Students who believed that the University’s obsession with Lin-Manuel Miranda ’02’s play “Hamilton” couldn’t run any deeper are in for a pleasant surprise. On June 15, the University announced a new scholarship, The Wesleyan University Hamilton Prize for Creativity, in honor of the Tony-award winning play’s star and writer, Miranda.
The grant is also dedicated to “Hamilton” director Thomas Kail ’99, and is a four year full-tuition scholarship. It will be awarded each year to one incoming student whose “work of fiction, poetry, creative nonfiction or other creative written expression reflects the originality, artistry and dynamism embodied in ‘Hamilton,’” according to the University’s blog.
Miranda and Kail will sit on a panel, among members of the University faculty and alumni, that selects yearly winners. According to the Hartford Courant, an anonymous donor is providing financial backing for the scholarship. Scholarship application details are forthcoming according to The Hamilton Prize’s website.
Miranda’s excitement over the news was palpable. He tweeted an all caps exaltation shortly after the award’s announcement.
“I’M A GET A SCHOLARSHIP IN HAM’S NAME I PROBLY SHOULDNT BRAG BUT DAG WES IS CHANGIN THE GAME (OVERWHELMED by this),” Miranda wrote.
Later, Miranda reflected more soberly on the potential impact of the scholarship.
“I’m truly honored and excited that Wesleyan has created this prize,” Miranda said in the University’s blog. “Wesleyan nurtures creativity and encourages students to make connections across disciplines. I got my shot at Broadway thanks to the start I had as an artist in this environment, and I hope this prize will help other young writers to get their start.”
University President Michael Roth announced the scholarship through his Huffington Post blog in a post titled “‘Hamilton’ and Liberal Education.” Roth’s essay brings full circle over a year of collaboration between the University, Miranda, and “Hamilton” brands. Miranda was the University’s 2015 Commencement Speaker, and in his speech he flaunted the rapping abilities that have made him a staple of late night talk shows. In addition, on Oct. 2, 2015, the University hosted a sold-out benefit performance of “Hamilton” at the Richard Rodgers Theater in New York City that drew over 1,300 Wesleyan students, faculty, and alumni. Tony award-winning producer Carole Shorenstein Hays, a parent of two University alumni, brought out the house. To the crowd’s delight, Miranda took the stage beforehand in a Neon Deli t-shirt and a University jacket. The University raised approximately $1.6 million for financial aid through ticket sales and additional fundraising efforts.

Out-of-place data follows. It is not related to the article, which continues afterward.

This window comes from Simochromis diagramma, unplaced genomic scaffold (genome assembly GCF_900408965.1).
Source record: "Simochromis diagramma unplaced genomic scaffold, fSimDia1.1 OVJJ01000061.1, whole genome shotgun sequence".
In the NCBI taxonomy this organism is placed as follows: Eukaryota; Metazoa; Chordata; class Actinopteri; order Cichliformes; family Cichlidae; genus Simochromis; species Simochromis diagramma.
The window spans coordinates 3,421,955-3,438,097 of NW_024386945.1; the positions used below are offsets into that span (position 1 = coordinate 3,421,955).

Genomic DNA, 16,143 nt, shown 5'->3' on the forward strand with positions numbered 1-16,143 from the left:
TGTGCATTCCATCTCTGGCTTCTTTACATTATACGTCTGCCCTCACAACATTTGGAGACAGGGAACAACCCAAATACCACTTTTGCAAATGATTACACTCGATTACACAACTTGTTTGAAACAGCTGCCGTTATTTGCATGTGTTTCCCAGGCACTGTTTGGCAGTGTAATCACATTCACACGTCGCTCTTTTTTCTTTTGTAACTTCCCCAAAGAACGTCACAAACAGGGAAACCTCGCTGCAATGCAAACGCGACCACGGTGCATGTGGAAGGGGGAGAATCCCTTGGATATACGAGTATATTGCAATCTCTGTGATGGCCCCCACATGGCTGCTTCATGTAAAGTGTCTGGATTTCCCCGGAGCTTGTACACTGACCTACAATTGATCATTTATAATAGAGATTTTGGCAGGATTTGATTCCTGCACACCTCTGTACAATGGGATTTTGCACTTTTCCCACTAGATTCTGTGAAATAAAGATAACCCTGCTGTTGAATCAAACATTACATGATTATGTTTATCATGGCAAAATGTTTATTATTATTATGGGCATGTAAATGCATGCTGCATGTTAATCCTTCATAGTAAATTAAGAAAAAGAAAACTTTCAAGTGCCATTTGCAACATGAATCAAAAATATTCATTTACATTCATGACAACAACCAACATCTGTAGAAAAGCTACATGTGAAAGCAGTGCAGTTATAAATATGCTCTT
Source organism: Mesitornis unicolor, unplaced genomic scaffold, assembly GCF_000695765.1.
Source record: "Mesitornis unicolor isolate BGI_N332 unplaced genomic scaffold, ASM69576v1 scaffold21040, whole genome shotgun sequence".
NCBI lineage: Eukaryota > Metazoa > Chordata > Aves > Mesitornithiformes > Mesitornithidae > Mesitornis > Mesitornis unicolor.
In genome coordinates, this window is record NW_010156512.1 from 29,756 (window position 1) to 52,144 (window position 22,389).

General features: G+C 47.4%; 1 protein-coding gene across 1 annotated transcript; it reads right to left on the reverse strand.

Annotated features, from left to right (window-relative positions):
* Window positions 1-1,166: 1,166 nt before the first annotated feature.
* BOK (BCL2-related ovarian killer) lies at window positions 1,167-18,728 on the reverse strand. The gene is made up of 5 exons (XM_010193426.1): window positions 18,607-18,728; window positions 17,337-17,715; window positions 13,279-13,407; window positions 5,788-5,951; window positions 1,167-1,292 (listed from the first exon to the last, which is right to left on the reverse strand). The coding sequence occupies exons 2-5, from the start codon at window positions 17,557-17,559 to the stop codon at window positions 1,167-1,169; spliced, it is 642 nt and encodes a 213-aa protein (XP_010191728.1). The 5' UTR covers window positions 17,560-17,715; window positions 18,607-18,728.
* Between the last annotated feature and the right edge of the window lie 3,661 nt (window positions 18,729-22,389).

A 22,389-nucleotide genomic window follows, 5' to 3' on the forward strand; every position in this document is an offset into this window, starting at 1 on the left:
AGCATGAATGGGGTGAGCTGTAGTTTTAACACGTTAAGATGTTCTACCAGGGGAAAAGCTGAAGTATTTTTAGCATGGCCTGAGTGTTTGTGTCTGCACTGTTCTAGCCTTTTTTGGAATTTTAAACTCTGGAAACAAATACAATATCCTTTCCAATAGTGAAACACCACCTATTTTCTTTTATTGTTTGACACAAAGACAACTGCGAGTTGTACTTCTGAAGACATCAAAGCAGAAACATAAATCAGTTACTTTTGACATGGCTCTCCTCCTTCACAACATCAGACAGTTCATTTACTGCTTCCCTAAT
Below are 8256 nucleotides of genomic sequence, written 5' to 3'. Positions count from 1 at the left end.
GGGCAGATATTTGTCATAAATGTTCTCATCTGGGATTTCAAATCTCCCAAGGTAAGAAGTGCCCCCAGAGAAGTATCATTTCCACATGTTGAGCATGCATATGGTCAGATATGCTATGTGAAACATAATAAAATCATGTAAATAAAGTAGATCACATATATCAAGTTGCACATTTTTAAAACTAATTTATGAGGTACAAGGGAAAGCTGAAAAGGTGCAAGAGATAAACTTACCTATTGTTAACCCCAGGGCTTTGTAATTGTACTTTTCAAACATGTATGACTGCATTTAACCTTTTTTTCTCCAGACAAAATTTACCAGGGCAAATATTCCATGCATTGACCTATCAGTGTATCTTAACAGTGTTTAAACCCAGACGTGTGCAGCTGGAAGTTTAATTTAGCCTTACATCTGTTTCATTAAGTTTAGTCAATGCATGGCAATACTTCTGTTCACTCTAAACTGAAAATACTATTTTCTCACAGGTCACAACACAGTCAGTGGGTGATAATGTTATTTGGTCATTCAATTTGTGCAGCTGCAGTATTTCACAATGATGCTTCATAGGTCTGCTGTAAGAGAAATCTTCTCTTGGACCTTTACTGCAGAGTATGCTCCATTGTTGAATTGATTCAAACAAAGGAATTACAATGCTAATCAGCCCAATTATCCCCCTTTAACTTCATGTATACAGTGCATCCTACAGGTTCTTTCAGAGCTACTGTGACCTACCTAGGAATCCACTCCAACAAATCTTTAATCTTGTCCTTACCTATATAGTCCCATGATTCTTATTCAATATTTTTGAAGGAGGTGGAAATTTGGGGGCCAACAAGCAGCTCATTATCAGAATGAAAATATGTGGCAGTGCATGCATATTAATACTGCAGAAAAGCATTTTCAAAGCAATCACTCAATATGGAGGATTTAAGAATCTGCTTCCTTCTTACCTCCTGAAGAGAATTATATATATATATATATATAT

In President Roth’s post, he noted that productions like “Hamilton” showcase the unique value of a liberal arts education, in which students are given the tools to provoke meaningful examinations of conventional racial and cultural paradigms.
“At a time when many worry about the fate of the creative humanities at American universities, ‘Hamilton’ reminds us, at many levels, that education can help enlarge the power of engaged citizens to overcome traditional hierarchies,” Roth wrote. “We’ve created the Hamilton Prize to reflect our commitment to educating young people with the potential to revitalize our economy…and energize a culture characterized by connectivity and creativity.”
Miranda was previously the recipient of the MacArthur Fellowship, also known as the MacArthur “Genius Grant,” and the recipient of a Pulitzer Prize in Drama.